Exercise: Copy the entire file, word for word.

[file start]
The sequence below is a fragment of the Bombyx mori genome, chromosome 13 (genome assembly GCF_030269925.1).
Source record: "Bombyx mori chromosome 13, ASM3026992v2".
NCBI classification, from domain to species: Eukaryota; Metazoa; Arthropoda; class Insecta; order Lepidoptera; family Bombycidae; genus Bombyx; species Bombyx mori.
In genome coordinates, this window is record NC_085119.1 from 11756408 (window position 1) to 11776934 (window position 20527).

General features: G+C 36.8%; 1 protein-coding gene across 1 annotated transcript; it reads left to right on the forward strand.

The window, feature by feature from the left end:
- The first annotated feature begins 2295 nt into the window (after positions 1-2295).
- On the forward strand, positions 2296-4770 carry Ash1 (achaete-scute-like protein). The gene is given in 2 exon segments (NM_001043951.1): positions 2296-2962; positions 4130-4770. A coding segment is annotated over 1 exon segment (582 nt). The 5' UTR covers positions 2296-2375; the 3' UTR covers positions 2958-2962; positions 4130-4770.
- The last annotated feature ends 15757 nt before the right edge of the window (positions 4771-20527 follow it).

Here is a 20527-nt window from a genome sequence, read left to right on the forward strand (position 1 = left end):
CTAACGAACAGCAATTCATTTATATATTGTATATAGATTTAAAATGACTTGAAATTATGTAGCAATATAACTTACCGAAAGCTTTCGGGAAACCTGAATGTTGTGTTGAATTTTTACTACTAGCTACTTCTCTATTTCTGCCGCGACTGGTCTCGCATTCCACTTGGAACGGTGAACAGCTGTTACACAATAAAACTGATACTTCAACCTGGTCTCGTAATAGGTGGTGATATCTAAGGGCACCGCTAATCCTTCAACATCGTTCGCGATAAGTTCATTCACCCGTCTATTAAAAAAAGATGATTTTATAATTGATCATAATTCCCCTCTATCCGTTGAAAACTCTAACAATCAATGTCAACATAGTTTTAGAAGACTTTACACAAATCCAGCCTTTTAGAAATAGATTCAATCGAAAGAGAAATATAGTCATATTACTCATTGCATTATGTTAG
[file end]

The sequence below is a fragment of the Bombyx mori genome, chromosome 13 (genome assembly GCF_030269925.1).
Source record: "Bombyx mori chromosome 13, ASM3026992v2".
NCBI classification, from domain to species: Eukaryota; Metazoa; Arthropoda; class Insecta; order Lepidoptera; family Bombycidae; genus Bombyx; species Bombyx mori.
In genome coordinates, this window is record NC_085119.1 from 11756408 (window position 1) to 11776934 (window position 20527).

General features: G+C 36.8%; 1 protein-coding gene across 1 annotated transcript; it reads left to right on the forward strand.

The window, feature by feature from the left end:
- The first annotated feature begins 2295 nt into the window (after positions 1-2295).
- On the forward strand, positions 2296-4770 carry Ash1 (achaete-scute-like protein). The gene is given in 2 exon segments (NM_001043951.1): positions 2296-2962; positions 4130-4770. A coding segment is annotated over 1 exon segment (582 nt). The 5' UTR covers positions 2296-2375; the 3' UTR covers positions 2958-2962; positions 4130-4770.
- The last annotated feature ends 15757 nt before the right edge of the window (positions 4771-20527 follow it).

Here is a 20527-nt window from a genome sequence, read left to right on the forward strand (position 1 = left end):
CTAACGAACAGCAATTCATTTATATATTGTATATAGATTTAAAATGACTTGAAATTATGTAGCAATATAACTTACCGAAAGCTTTCGGGAAACCTGAATGTTGTGTTGAATTTTTACTACTAGCTACTTCTCTATTTCTGCCGCGACTGGTCTCGCATTCCACTTGGAACGGTGAACAGCTGTTACACAATAAAACTGATACTTCAACCTGGTCTCGTAATAGGTGGTGATATCTAAGGGCACCGCTAATCCTTCAACATCGTTCGCGATAAGTTCATTCACCCGTCTATTAAAAAAAGATGATTTTATAATTGATCATAATTCCCCTCTATCCGTTGAAAACTCTAACAATCAATGTCAACATAGTTTTAGAAGACTTTACACAAATCCAGCCTTTTAGAAATAGATTCAATCGAAAGAGAAATATAGTCATATTACTCATTGCATTATGTTAG